A student of Philippine Science High School (PSHS)–Central Luzon presents his Rubik’s cube solver to [rightmost] Smart chief wireless advisor and Digitel president and CEO Orlando Vea, [from L-R] DOST Usec. Fortunato dela Peña, Rizal Gov. Casimiro Ynares III, and PSHS System executive director Josette Biyo, during the 1s Philippine International Science Fair.
For the longest time, science lovers have been relentlessly teased by peers who do not share their interest in the field. But the tide is changing, according to a telecommunications official who said that now is a great time to be a geek.
Orlando Vea, president and chief executive officer of Digitel Mobile Philippines, Inc. and founder and chief wireless advisor of Smart Communications, Inc. (Smart), told a group of young scientists that many of the world’s new heroes come from the ranks of nerds.
“People like Mark Zuckerberg and Steve Jobs have improved the lives of millions of people. Science and technology have become a major driving force of our lives,” Vea told high school students who participated in the 1st Philippine International Science Fair (PISF) held recently in Antipolo, Rizal.
Shortage of scientists
The telco exec encouraged students to pursue careers in science and technology, saying the Philippines is suffering from a shortage of scientists. “I came across a study that shows how many scientists there are per million people in each of these Asian countries. At the top of the list is Japan which has 5,084 scientists per million people. Vietnam has 516, Thailand has 493. We are at the bottom with 157. The serious shortage of scientists is a huge problem for the country. But it is also a great opportunity for young people like you,” Vea said.
“You see, our country’s future progress will be greatly dependent on the application of science and technology to our industries, agriculture, energy and water, our hospitals and of course, our schools,” he added.
Hundreds of students from science-oriented schools all over the Philippines and from neighboring countries (Bangladesh, Brunei, Malaysia, Singapore, South Korea, Taiwan, Thailand, and Vietnam) participated in the PISF which was organized by the Philippine Science High School (PSHS) system, in partnership with the First Pacific Leadership Academy.
Smart, Sun Cellular, PLDT, and other First Pacific companies sponsored the event which allowed students to learn from the experts and to share their projects and research experiences with each other. Among the projects featured in the fair are a robot that can solve a Rubik’s cube, robots playing football, a flood detection and warning device, and a report on the use of oyster mushrooms as a nontoxic ingredient of cancer radiation treatments.
Companies urged to invest in the youth
Department of Education Secretary Bro. Armin Luistro said more companies should support initiatives like the PISF. “Companies should consider this a good investment because these young people could work for them in the future,” he said.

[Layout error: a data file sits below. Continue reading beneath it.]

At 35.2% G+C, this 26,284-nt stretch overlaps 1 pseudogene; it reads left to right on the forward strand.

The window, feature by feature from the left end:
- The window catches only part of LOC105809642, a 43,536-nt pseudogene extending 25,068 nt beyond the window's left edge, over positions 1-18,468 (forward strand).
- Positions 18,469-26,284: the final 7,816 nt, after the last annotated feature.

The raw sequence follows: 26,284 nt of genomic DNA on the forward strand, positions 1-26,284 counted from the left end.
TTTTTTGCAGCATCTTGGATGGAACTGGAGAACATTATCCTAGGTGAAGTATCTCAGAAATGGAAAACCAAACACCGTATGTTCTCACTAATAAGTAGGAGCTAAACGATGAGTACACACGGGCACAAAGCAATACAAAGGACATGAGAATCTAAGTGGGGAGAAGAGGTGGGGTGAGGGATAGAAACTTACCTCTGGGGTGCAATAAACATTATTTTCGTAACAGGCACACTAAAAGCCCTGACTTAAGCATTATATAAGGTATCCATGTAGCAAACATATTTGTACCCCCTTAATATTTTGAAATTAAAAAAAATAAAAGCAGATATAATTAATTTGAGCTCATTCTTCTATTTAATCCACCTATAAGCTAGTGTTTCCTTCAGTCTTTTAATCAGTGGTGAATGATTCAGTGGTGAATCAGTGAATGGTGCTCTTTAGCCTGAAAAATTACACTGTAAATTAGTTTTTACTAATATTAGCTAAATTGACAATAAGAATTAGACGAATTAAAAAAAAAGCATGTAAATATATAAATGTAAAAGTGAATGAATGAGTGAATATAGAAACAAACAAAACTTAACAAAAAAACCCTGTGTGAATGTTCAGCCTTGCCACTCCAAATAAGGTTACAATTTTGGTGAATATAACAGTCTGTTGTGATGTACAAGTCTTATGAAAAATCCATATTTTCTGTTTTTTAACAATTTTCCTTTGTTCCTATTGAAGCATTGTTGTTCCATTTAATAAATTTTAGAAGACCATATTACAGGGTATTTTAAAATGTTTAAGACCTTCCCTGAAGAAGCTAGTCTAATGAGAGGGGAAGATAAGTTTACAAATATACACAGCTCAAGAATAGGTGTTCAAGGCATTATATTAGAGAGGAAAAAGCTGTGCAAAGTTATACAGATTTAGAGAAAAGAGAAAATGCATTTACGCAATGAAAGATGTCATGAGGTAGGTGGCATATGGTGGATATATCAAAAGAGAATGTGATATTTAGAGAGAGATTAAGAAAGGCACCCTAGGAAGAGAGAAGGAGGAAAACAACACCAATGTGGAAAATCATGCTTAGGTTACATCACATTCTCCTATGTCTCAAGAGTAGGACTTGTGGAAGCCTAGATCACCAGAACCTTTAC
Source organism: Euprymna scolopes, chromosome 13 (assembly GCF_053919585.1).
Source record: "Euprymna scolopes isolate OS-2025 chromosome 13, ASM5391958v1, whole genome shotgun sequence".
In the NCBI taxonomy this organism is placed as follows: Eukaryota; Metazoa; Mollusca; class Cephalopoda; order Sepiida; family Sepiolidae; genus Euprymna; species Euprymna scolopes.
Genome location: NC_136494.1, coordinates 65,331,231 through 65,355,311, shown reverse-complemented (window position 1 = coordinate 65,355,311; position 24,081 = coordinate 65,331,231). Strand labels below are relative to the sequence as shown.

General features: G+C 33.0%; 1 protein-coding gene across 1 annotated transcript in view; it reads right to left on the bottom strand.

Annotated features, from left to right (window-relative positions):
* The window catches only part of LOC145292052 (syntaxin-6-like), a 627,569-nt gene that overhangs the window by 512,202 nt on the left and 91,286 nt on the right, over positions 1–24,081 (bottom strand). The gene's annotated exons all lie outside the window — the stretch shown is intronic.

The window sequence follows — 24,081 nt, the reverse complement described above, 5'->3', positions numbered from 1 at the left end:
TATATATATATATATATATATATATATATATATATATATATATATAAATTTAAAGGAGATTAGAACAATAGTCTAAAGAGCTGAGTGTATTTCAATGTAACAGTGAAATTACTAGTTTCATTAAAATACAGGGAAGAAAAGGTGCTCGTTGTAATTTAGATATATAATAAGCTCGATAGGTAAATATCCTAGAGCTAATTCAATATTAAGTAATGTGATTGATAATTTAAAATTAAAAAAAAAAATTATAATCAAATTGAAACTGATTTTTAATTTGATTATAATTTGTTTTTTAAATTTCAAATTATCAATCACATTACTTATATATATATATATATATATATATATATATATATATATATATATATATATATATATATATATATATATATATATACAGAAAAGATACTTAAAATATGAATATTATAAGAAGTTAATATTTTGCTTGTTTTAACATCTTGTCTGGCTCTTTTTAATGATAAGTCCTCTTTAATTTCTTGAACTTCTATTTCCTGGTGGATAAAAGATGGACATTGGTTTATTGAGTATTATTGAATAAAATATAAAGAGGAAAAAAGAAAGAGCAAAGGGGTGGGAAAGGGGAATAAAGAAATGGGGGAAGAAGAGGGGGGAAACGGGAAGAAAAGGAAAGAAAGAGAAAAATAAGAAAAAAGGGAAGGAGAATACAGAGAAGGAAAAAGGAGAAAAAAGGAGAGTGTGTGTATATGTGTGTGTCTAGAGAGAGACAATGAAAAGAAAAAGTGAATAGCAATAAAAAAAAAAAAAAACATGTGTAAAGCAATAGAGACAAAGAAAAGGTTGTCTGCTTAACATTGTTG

“Our ultimate target here is to make science fun for all students – not just the top students – and to make science education oriented toward nation-building,” Luistro added.
“The support of these companies is very much appreciated,” said Department of Science and Technology Undersecretary Fortunato dela Peña. “It is important to advocate a scientific culture. The initiative shouldn’t come from just the government.”
Earl Martin Valencia, president of the incubator program IdeaSpace Foundation and head of corporate development and innovation at Smart, stressed the importance of linkages among the government, private sector, and the academe. “Ideas are a dime a dozen. It’s all about execution. Linkages among these different sectors can turn students’ bright ideas into real projects that can contribute to the development of the country,” he said.
Valencia was the science fair’s technology entrepreneurship mentor. A Stanford business school graduate and alumni of Boston University and Cornell University, Valencia worked in Silicon Valley before coming back to the Philippines to head IdeaSpace.
“Companies’ contributions are significant,” said Josette Biyo, executive director of the PSHS System. “I am glad that we share the belief that developing the youth of today will improve our socioeconomic condition.” A science educator, Biyo was the first Asian to win the Intel Excellence in Teaching Award at the 2002 Intel International Science and Engineering Fair in Kentucky, USA.
From co-researchers to cofounders
Valencia told the young scientists that the next world-changing idea could come from them. “Big technology companies like Apple, HP, and Smart all started with a big idea and two people. One day it could be you. Your research partners now can be your cofounders in the future.”
“The guys who founded HP started in a garage. Smart was founded by Doy Vea and Dave Fernando – two friends from the University of the Philippines. You are in very good science schools, so why can’t it be you?”
Malaysian delegate Farah Adibah Binti Zaihan said she found the speakers’ talks inspiring. “I learned a lot of interesting things. I now feel inspired to become a good scientist,” she said.
Meanwhile, Jhames Niño Trinidad of PSHS-Central Visayas said he is glad to have had the opportunity to learn from the experts. “Their words of encouragement are very important to me and my classmates, especially because we are graduating students. I feel excited about the future because of them.”